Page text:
Imagine you sign a contract that is worth several million dollars. For this money, all you have to do is do something you love to do anyway. The only restriction is that you don't do anything crazy off the job and get yourself physically injured so that you are unable to perform your job. Even if you get hurt on the job, you will still receive the money due you and insurance will cover most anything else. Explicitly in this contract it states you can't do overly dangerous things like hang glide, sky dive, or ride a motorcycle, at least without the explicit permission of the other party. Now would you go and ride the bike?
I know I wouldn't. At the very least, I might attempt to get the permission of the other party but even if they said no, I'm certainly not risking several million dollars for the thrill and excitement of riding a bike. Well that is exactly what Kevin Winslow of the Cleveland Browns did when he got on a motorcycle and crashed, possibly ending his career and putting his contract in jeopardy.
Some are giving him a lot of sympathy. They point out that he is young and stupid and that he didn't know any better. While I certainly don't wish anyone to be injured, especially seriously, at what point does "He is young and stupid?" stop working? Kevin Winslow is almost 22 years old, he is playing a man's game. When does he have to take a man's responsibility?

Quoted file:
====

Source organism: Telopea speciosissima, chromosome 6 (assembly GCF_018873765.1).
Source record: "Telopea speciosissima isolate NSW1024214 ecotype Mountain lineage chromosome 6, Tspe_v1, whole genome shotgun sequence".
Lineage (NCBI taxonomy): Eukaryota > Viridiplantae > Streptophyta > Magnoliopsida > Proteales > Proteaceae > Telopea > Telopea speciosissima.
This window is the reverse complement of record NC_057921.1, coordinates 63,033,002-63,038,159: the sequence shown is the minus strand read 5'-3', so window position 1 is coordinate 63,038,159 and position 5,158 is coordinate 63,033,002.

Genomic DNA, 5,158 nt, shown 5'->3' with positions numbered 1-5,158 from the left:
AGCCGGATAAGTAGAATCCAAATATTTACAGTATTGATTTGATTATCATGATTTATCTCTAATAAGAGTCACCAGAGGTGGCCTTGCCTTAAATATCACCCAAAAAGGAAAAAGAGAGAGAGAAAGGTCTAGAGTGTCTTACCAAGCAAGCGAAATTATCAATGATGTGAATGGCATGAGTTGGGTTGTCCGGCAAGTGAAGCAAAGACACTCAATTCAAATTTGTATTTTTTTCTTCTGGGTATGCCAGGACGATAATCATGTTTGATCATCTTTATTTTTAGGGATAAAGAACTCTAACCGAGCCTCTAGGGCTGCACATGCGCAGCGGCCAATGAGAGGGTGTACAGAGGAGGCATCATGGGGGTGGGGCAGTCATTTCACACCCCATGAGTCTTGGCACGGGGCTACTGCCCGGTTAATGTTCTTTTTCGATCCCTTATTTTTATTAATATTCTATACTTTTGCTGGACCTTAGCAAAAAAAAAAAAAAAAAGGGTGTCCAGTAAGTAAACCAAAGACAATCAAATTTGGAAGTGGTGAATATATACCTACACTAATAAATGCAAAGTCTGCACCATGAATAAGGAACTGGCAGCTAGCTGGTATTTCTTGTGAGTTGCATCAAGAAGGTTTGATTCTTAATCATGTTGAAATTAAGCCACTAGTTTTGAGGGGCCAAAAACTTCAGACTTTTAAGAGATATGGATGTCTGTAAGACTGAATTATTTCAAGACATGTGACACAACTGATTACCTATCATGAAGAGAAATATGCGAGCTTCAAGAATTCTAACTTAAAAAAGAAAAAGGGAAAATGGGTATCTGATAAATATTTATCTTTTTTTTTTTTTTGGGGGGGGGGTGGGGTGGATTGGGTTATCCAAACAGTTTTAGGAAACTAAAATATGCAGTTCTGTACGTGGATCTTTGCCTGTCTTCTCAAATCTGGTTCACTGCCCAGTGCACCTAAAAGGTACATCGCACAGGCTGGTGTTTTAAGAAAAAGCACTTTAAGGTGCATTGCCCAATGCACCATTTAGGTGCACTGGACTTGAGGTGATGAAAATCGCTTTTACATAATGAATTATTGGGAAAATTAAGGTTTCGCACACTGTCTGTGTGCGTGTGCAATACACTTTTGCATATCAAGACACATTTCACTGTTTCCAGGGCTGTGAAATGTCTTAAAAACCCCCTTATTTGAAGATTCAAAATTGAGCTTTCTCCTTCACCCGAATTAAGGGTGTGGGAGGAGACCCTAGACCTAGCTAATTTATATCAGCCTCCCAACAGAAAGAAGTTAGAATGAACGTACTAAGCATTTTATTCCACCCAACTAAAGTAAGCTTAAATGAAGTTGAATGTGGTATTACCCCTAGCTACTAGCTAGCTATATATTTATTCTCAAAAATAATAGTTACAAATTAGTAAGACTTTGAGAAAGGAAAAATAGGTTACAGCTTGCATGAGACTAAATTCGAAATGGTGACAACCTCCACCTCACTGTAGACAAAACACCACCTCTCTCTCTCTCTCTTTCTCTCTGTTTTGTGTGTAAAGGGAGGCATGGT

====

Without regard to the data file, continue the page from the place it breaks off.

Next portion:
Some argue that the Browns should do the nice thing and let him keep his money. After all, aren't they rich and can't they afford it? I really hate this argument. I really don't care how much money anyone has. The Cleveland Browns made a huge investment in Kevin Winslow. He was a first round draft pick, 6th overall. First round draft picks are vital to the success of an NFL franchise and Kevin Winslow betrayed the faith the Browns put him in by getting on that motorcycle. He made the decision, he made the error, and now he should live with the consequences.
Of course there is a double standard here. He has lots of talent and so the Browns will probably forgive him if his injuries turn out to not be that serious. Reminds me of how in High School when I was on the basketball team the best players could get away with murder. They could show up late, be lazy during practice, and just get away with it while the rest of us had to tow the line or else. Even being on the short end of the stick, I understood it then and I will understand it now if that is how the Browns decide to handle it. Completely unfair, but life is hardly if ever fair.